standing and using modern Chinese in a broad variety of cultural contexts. The course is open to students who have successfully completed four semesters of Mandarin at Lafayette or who can demonstrate equivalent proficiency. Students will receive advanced training in four skills (listening, speaking, reading, and writing).
Prerequisite: Chinese 112 or equivalent proficiency

CHN 212: Advanced Chinese II

Through a diversity of materials on various topics, students will concentrate on greatly expanding their skills in understanding and using modern Chinese in a broad variety of cultural contexts. The course is open to students who have successfully completed five semesters of Mandarin at Lafayette or who can demonstrate equivalent proficiency. As a continuation of Chinese 211 or its equivalent, students in Chinese 212 will receive advanced training in four skills (listening, speaking, reading, and writing).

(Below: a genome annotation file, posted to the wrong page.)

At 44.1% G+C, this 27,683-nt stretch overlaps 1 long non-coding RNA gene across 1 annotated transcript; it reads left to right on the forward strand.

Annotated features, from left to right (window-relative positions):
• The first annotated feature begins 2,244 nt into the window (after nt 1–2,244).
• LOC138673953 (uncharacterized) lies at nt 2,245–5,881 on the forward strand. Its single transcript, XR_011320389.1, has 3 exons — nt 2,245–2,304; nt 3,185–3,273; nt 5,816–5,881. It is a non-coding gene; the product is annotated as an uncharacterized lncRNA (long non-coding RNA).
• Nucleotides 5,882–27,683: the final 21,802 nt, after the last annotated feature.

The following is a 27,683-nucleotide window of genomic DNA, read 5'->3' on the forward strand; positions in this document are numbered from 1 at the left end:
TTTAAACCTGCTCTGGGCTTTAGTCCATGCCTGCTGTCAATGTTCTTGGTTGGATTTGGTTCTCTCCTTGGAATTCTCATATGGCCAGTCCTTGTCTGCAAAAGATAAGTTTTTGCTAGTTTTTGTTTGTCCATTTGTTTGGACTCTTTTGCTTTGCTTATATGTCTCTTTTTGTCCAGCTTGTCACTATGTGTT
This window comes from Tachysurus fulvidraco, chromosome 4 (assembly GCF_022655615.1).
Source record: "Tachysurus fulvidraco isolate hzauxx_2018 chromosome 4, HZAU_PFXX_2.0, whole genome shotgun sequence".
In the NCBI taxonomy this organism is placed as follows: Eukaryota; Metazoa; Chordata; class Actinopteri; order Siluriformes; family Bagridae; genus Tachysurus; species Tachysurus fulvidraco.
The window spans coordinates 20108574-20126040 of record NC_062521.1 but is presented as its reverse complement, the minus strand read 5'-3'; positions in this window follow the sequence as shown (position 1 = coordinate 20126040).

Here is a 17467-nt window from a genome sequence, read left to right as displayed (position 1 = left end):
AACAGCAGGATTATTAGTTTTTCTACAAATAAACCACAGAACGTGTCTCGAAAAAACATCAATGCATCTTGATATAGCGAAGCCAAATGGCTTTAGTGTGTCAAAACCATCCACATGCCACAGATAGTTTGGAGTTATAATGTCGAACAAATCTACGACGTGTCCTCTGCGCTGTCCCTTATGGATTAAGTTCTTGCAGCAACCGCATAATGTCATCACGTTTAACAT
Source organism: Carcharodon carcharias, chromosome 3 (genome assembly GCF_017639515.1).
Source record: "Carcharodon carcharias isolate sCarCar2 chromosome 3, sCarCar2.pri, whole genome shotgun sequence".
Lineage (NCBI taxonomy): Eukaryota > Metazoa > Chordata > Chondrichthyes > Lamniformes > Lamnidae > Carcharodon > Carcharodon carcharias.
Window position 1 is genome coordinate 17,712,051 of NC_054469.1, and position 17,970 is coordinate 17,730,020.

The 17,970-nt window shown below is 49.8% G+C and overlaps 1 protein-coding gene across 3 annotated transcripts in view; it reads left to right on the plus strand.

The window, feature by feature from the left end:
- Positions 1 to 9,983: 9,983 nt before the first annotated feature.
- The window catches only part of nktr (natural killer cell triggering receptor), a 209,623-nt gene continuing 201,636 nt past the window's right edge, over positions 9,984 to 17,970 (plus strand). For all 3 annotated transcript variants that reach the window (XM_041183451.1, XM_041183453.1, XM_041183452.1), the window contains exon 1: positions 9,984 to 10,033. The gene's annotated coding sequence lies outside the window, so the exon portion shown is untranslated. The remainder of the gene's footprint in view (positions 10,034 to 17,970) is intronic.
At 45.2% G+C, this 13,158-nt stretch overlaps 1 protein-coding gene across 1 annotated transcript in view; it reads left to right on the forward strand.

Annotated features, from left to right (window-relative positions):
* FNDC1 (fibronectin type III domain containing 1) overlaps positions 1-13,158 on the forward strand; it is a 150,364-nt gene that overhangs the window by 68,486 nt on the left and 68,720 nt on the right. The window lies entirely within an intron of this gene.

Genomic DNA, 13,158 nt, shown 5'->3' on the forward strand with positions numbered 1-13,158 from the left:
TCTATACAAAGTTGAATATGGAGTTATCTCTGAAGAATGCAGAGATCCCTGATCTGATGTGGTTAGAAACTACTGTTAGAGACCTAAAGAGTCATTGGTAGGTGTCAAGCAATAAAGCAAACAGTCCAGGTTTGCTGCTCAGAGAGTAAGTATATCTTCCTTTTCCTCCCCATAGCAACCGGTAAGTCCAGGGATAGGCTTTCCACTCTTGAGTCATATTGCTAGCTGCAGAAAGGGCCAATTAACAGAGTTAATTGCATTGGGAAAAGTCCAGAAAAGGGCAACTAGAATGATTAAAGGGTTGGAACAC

Prerequisite: Chinese 211 or equivalent proficiency

CHN 231: Chinese Civilization

This course presents the fundamental features and highlights of Chinese civilization from the Neolithic age down to the twentieth century. It explores the origin, transformation, and continuity of this long-standing culture, discussing varied aspects in philosophy, religion, political institutions, and literature and arts. Students also explore certain areas of Chinese culture that are becoming transnational interests, such as Buddhist practice, geomancy, and medical tradition. No prior knowledge of China or the Chinese language is required. All works are read in English translations.

CHN 290, 291: Independent Study